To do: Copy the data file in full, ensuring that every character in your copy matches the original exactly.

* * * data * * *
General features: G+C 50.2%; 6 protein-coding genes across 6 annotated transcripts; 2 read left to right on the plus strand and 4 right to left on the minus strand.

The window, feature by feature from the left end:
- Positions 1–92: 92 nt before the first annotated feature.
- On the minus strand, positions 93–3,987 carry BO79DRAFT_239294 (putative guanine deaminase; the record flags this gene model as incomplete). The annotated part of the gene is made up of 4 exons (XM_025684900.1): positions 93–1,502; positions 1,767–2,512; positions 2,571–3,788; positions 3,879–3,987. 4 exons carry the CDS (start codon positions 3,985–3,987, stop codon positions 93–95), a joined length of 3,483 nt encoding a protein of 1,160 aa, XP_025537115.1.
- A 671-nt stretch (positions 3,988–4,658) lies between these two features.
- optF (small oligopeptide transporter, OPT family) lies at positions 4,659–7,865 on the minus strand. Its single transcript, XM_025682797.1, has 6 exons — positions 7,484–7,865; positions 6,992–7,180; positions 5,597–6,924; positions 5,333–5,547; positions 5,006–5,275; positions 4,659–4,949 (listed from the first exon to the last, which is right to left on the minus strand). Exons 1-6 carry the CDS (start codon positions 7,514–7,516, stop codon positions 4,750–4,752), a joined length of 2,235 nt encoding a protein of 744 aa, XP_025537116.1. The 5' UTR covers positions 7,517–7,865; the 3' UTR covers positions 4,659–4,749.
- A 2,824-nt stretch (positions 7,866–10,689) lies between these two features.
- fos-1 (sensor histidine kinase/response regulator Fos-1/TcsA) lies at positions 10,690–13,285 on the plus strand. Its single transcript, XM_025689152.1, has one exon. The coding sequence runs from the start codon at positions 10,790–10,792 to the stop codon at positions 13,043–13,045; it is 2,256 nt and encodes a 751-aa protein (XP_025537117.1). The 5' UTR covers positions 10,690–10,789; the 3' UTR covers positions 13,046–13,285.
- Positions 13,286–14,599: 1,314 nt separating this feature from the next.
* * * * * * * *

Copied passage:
General features: G+C 50.2%; 6 protein-coding genes across 6 annotated transcripts; 2 read left to right on the plus strand and 4 right to left on the minus strand.

The window, feature by feature from the left end:
- Positions 1–92: 92 nt before the first annotated feature.
- On the minus strand, positions 93–3,987 carry BO79DRAFT_239294 (putative guanine deaminase; the record flags this gene model as incomplete). The annotated part of the gene is made up of 4 exons (XM_025684900.1): positions 93–1,502; positions 1,767–2,512; positions 2,571–3,788; positions 3,879–3,987. 4 exons carry the CDS (start codon positions 3,985–3,987, stop codon positions 93–95), a joined length of 3,483 nt encoding a protein of 1,160 aa, XP_025537115.1.
- A 671-nt stretch (positions 3,988–4,658) lies between these two features.
- optF (small oligopeptide transporter, OPT family) lies at positions 4,659–7,865 on the minus strand. Its single transcript, XM_025682797.1, has 6 exons — positions 7,484–7,865; positions 6,992–7,180; positions 5,597–6,924; positions 5,333–5,547; positions 5,006–5,275; positions 4,659–4,949 (listed from the first exon to the last, which is right to left on the minus strand). Exons 1-6 carry the CDS (start codon positions 7,514–7,516, stop codon positions 4,750–4,752), a joined length of 2,235 nt encoding a protein of 744 aa, XP_025537116.1. The 5' UTR covers positions 7,517–7,865; the 3' UTR covers positions 4,659–4,749.
- A 2,824-nt stretch (positions 7,866–10,689) lies between these two features.
- fos-1 (sensor histidine kinase/response regulator Fos-1/TcsA) lies at positions 10,690–13,285 on the plus strand. Its single transcript, XM_025689152.1, has one exon. The coding sequence runs from the start codon at positions 10,790–10,792 to the stop codon at positions 13,043–13,045; it is 2,256 nt and encodes a 751-aa protein (XP_025537117.1). The 5' UTR covers positions 10,690–10,789; the 3' UTR covers positions 13,046–13,285.
- Positions 13,286–14,599: 1,314 nt separating this feature from the next.